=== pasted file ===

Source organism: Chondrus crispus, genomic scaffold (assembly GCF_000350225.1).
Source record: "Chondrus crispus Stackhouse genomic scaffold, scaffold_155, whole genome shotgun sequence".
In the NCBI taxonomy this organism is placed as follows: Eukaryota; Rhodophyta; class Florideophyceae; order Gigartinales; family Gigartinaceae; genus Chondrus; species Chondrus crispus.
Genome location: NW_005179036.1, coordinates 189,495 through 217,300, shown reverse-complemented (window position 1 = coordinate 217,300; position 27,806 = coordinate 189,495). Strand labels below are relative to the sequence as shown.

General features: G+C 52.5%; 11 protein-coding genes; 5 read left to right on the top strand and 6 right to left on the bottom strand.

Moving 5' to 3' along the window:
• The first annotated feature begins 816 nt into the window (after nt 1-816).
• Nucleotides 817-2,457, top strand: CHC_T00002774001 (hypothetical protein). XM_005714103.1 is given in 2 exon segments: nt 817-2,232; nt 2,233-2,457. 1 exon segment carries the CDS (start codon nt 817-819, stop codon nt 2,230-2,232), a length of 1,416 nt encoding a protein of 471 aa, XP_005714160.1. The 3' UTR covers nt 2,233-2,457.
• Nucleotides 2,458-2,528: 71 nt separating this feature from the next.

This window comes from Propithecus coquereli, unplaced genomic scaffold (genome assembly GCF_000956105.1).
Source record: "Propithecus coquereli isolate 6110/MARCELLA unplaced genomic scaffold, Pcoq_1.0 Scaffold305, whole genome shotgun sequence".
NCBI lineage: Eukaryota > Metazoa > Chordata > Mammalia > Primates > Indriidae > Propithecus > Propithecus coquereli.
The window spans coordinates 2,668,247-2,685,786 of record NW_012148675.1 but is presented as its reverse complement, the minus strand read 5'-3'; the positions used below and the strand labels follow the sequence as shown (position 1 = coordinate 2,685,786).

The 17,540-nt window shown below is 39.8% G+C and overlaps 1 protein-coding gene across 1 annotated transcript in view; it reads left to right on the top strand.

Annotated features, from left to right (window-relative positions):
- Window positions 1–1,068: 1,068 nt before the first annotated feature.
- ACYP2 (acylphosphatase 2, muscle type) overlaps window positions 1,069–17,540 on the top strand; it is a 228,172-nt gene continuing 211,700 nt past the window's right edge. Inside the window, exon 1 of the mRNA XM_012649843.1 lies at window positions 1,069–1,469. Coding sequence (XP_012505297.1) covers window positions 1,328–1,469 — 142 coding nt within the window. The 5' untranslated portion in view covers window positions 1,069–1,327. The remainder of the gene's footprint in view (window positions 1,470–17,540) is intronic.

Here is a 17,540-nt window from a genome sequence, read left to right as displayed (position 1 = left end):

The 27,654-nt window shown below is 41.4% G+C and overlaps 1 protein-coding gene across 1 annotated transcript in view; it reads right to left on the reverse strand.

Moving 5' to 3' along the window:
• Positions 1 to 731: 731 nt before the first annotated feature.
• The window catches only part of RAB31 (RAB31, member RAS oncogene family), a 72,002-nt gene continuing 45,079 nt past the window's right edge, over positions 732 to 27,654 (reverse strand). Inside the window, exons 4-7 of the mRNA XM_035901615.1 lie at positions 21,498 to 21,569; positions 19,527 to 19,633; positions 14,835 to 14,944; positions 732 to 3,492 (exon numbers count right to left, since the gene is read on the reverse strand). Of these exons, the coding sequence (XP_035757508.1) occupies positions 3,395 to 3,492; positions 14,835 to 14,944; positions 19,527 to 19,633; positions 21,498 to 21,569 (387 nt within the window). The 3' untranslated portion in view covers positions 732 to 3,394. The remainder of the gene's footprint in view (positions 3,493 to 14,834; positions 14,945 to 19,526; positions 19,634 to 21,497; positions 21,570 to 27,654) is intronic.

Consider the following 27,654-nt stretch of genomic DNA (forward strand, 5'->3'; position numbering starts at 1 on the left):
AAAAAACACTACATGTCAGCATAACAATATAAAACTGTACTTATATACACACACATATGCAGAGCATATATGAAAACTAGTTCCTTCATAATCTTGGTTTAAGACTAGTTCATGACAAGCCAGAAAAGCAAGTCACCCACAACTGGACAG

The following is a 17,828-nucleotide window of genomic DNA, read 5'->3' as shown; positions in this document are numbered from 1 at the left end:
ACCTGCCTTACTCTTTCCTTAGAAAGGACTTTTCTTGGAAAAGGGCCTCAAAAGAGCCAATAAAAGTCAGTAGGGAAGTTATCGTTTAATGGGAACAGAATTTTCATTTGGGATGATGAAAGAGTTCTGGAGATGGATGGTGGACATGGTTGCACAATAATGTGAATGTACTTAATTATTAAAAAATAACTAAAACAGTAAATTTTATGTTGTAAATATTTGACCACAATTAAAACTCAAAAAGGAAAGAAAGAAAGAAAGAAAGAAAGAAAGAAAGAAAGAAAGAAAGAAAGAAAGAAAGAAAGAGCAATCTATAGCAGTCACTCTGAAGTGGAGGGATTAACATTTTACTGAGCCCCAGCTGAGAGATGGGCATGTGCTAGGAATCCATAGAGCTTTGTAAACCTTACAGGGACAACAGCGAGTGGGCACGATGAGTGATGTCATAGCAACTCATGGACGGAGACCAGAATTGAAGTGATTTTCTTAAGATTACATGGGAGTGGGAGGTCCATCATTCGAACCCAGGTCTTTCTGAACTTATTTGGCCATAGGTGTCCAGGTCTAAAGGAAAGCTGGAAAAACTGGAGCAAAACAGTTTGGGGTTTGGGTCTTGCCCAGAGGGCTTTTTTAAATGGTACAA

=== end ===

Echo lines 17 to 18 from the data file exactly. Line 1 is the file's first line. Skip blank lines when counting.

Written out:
- ACYP2 (acylphosphatase 2, muscle type) overlaps window positions 1,069–17,540 on the top strand; it is a 228,172-nt gene continuing 211,700 nt past the window's right edge. Inside the window, exon 1 of the mRNA XM_012649843.1 lies at window positions 1,069–1,469. Coding sequence (XP_012505297.1) covers window positions 1,328–1,469 — 142 coding nt within the window. The 5' untranslated portion in view covers window positions 1,069–1,327. The remainder of the gene's footprint in view (window positions 1,470–17,540) is intronic.

Here is a 17,540-nt window from a genome sequence, read left to right as displayed (position 1 = left end):